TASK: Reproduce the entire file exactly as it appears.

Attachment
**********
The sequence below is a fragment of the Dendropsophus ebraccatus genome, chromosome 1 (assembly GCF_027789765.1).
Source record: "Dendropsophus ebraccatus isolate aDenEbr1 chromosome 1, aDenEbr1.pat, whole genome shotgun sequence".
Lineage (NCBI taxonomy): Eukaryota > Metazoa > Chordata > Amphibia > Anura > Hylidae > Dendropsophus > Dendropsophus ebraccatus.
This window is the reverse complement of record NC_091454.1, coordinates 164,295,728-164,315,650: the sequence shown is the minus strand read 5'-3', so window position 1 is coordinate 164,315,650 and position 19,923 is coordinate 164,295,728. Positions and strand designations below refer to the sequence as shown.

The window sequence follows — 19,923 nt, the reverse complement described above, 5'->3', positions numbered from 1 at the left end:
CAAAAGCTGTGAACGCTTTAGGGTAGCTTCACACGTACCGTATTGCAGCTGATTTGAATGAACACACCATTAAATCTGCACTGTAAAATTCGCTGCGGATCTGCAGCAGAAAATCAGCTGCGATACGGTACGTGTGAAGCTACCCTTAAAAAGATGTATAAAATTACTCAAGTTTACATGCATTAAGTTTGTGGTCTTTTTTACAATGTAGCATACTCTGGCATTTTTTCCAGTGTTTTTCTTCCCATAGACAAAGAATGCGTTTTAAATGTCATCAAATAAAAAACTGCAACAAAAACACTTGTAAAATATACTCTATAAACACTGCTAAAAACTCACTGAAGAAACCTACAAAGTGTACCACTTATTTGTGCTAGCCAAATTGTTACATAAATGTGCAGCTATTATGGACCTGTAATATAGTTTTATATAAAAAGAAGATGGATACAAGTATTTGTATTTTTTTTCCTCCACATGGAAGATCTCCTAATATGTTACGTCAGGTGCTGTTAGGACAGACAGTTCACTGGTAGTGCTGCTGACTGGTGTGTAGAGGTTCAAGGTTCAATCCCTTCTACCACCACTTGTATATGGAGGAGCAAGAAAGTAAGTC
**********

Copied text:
The sequence below is a fragment of the Dendropsophus ebraccatus genome, chromosome 1 (assembly GCF_027789765.1).
Source record: "Dendropsophus ebraccatus isolate aDenEbr1 chromosome 1, aDenEbr1.pat, whole genome shotgun sequence".
Lineage (NCBI taxonomy): Eukaryota > Metazoa > Chordata > Amphibia > Anura > Hylidae > Dendropsophus > Dendropsophus ebraccatus.
This window is the reverse complement of record NC_091454.1, coordinates 164,295,728-164,315,650: the sequence shown is the minus strand read 5'-3', so window position 1 is coordinate 164,315,650 and position 19,923 is coordinate 164,295,728. Positions and strand designations below refer to the sequence as shown.

The window sequence follows — 19,923 nt, the reverse complement described above, 5'->3', positions numbered from 1 at the left end:
CAAAAGCTGTGAACGCTTTAGGGTAGCTTCACACGTACCGTATTGCAGCTGATTTGAATGAACACACCATTAAATCTGCACTGTAAAATTCGCTGCGGATCTGCAGCAGAAAATCAGCTGCGATACGGTACGTGTGAAGCTACCCTTAAAAAGATGTATAAAATTACTCAAGTTTACATGCATTAAGTTTGTGGTCTTTTTTACAATGTAGCATACTCTGGCATTTTTTCCAGTGTTTTTCTTCCCATAGACAAAGAATGCGTTTTAAATGTCATCAAATAAAAAACTGCAACAAAAACACTTGTAAAATATACTCTATAAACACTGCTAAAAACTCACTGAAGAAACCTACAAAGTGTACCACTTATTTGTGCTAGCCAAATTGTTACATAAATGTGCAGCTATTATGGACCTGTAATATAGTTTTATATAAAAAGAAGATGGATACAAGTATTTGTATTTTTTTTCCTCCACATGGAAGATCTCCTAATATGTTACGTCAGGTGCTGTTAGGACAGACAGTTCACTGGTAGTGCTGCTGACTGGTGTGTAGAGGTTCAAGGTTCAATCCCTTCTACCACCACTTGTATATGGAGGAGCAAGAAAGTAAGTC